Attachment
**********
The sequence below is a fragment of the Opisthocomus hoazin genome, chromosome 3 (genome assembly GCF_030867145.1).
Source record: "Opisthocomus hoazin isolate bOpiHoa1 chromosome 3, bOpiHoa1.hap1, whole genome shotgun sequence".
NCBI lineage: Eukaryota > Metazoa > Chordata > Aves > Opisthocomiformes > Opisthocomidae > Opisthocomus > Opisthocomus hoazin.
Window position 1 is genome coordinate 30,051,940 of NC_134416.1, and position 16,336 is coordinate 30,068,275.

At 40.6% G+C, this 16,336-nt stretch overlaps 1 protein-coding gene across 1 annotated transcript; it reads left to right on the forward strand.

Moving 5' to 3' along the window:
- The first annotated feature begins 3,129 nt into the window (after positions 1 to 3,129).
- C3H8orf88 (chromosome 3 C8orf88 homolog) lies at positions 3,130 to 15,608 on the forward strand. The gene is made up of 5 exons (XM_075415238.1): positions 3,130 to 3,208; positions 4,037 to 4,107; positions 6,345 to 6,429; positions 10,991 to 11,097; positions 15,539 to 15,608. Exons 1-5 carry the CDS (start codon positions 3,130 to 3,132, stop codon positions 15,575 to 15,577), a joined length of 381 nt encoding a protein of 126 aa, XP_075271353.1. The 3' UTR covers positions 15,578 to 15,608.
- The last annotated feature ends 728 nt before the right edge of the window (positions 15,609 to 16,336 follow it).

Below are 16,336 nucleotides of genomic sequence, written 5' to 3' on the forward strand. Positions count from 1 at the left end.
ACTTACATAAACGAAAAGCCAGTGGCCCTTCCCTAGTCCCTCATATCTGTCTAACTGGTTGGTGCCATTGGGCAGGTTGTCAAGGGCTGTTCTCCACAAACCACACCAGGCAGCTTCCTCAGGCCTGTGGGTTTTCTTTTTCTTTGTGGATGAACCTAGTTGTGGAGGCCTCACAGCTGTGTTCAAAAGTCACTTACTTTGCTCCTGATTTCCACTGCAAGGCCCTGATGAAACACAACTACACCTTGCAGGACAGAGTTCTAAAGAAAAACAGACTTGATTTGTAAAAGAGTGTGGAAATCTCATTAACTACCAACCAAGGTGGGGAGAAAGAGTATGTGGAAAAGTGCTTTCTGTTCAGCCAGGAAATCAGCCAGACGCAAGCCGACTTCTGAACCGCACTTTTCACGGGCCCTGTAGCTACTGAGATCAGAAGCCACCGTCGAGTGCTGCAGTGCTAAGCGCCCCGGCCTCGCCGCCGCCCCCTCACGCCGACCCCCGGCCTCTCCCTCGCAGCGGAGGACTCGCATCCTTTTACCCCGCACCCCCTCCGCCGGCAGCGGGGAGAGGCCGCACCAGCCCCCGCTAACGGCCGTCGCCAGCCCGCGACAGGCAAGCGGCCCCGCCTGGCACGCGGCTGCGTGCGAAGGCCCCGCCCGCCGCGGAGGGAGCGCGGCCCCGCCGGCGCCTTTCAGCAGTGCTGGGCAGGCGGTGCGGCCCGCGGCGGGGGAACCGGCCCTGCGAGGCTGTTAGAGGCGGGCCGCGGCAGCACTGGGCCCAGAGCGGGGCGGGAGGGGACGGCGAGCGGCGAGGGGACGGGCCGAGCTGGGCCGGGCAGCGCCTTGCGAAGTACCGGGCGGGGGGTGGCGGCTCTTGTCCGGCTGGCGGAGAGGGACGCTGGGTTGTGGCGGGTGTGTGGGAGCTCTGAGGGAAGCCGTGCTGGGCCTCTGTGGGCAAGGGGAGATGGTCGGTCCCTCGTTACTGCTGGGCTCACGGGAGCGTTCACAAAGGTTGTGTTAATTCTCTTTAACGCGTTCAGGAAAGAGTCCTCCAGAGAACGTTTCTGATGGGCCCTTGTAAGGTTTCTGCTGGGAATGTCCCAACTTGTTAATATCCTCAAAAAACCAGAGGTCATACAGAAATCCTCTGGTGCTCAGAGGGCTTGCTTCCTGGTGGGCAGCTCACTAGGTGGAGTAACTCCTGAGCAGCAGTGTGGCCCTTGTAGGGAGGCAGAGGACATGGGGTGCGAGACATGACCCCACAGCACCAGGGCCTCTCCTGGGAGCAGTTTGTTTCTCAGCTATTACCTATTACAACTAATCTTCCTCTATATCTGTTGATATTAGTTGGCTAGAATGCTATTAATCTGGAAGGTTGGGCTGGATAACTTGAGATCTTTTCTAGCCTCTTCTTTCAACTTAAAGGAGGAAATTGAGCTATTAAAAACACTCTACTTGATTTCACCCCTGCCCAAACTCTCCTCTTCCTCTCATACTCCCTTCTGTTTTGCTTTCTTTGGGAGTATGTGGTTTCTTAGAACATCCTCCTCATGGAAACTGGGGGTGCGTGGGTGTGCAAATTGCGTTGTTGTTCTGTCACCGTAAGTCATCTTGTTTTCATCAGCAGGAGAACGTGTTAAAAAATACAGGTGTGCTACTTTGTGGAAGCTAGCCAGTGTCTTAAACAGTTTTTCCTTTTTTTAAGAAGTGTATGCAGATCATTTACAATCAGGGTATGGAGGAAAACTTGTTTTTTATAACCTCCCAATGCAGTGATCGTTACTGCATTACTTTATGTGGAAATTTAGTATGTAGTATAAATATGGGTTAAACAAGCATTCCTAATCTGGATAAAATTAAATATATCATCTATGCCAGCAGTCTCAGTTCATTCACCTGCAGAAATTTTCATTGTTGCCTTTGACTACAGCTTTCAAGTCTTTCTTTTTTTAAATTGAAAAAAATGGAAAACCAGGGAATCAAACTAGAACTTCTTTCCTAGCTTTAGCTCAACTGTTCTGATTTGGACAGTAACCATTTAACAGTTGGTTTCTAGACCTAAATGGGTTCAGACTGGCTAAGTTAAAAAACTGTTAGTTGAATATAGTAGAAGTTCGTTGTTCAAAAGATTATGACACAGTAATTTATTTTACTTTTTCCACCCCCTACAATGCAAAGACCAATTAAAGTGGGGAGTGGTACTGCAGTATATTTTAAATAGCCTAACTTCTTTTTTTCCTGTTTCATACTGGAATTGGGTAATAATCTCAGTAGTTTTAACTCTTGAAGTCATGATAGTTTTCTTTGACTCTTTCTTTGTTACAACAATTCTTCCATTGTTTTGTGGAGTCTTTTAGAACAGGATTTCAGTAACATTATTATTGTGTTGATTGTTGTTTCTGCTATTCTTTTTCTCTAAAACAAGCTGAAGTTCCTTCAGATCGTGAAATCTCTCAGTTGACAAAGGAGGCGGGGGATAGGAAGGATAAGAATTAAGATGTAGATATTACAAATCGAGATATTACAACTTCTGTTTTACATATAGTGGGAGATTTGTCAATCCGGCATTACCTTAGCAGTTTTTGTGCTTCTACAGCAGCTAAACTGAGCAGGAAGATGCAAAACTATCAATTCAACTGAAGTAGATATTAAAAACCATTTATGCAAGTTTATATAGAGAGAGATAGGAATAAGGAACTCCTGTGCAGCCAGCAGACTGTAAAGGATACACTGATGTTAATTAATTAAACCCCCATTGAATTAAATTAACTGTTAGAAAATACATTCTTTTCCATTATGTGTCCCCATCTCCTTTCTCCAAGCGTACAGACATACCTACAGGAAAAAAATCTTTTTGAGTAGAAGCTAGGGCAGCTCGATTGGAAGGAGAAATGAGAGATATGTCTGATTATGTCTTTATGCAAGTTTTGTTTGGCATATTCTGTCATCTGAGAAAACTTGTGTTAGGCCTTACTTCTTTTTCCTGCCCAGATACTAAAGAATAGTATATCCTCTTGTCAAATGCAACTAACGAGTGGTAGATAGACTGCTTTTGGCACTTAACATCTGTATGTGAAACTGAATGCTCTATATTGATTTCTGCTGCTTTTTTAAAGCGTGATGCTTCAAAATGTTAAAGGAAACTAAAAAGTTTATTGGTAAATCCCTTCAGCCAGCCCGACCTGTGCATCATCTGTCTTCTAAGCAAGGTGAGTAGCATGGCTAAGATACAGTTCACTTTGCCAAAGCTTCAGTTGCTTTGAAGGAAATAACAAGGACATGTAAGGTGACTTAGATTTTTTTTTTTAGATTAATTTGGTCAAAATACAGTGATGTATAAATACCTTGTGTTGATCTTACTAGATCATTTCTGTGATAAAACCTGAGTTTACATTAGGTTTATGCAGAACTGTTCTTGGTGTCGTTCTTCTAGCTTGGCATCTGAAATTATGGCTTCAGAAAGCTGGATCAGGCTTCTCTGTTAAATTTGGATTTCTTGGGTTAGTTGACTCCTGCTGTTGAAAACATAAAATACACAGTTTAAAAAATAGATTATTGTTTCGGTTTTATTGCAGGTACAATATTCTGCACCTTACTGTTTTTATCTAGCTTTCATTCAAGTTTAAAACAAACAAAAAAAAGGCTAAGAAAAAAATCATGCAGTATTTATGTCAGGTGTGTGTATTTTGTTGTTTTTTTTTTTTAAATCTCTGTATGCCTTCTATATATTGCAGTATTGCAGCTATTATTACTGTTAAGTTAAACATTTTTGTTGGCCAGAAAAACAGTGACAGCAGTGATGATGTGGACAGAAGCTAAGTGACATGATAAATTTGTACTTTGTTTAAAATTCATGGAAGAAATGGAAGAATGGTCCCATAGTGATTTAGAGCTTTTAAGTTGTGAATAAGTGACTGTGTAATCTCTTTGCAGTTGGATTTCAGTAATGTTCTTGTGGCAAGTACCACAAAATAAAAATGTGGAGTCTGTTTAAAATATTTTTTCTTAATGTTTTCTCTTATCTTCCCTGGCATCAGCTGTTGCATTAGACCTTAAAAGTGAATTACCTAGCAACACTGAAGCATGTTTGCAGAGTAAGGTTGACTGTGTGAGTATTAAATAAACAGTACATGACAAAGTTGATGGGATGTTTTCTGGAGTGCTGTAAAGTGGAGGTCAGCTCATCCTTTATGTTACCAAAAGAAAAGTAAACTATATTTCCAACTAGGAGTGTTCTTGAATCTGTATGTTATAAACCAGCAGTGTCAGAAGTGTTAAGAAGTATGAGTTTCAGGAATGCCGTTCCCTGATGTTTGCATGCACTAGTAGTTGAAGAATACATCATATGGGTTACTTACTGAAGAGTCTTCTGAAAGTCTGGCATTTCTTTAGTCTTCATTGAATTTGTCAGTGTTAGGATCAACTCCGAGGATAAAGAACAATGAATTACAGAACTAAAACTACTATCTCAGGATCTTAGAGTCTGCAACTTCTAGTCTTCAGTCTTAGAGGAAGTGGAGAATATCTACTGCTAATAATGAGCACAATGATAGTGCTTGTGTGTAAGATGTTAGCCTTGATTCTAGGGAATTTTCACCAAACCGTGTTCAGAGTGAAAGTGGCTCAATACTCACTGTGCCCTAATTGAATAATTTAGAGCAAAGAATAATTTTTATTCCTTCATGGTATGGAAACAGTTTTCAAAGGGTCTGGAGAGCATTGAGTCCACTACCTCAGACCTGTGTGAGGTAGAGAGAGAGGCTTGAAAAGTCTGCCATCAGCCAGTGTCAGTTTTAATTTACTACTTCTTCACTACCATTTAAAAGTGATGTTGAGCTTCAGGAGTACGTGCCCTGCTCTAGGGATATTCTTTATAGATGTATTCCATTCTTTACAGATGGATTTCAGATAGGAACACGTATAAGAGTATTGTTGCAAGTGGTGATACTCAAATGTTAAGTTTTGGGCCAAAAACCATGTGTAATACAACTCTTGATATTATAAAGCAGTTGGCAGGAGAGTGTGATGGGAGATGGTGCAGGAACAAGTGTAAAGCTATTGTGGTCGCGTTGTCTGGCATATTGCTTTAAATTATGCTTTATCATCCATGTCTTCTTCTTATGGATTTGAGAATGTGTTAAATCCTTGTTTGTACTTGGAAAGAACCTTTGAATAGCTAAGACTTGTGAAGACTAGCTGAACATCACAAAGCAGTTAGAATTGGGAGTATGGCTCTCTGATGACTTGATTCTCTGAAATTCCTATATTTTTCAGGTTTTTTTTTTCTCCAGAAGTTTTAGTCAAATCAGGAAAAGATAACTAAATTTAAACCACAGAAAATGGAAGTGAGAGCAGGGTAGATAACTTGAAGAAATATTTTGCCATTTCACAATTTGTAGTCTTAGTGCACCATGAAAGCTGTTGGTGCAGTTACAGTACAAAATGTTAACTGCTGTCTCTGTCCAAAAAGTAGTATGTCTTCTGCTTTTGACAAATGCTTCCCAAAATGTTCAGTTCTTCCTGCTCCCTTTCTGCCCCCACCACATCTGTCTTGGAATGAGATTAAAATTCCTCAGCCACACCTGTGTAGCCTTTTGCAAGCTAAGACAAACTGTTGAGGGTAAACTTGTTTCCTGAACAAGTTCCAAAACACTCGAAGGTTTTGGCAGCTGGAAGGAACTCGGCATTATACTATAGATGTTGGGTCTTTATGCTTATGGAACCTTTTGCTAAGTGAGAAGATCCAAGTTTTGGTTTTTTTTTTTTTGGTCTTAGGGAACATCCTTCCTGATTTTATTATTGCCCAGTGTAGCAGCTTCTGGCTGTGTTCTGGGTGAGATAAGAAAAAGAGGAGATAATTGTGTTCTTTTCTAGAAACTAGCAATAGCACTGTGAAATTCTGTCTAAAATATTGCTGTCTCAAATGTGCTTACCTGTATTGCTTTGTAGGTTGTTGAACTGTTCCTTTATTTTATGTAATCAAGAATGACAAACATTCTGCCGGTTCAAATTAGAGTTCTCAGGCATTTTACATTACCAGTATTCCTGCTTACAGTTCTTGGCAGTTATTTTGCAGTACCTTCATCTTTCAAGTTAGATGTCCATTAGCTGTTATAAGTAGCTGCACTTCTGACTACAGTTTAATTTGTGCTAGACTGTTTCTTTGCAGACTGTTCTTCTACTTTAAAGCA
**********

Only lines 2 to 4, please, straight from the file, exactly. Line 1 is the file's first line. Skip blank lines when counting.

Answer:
Source record: "Opisthocomus hoazin isolate bOpiHoa1 chromosome 3, bOpiHoa1.hap1, whole genome shotgun sequence".
NCBI lineage: Eukaryota > Metazoa > Chordata > Aves > Opisthocomiformes > Opisthocomidae > Opisthocomus > Opisthocomus hoazin.
Window position 1 is genome coordinate 30,051,940 of NC_134416.1, and position 16,336 is coordinate 30,068,275.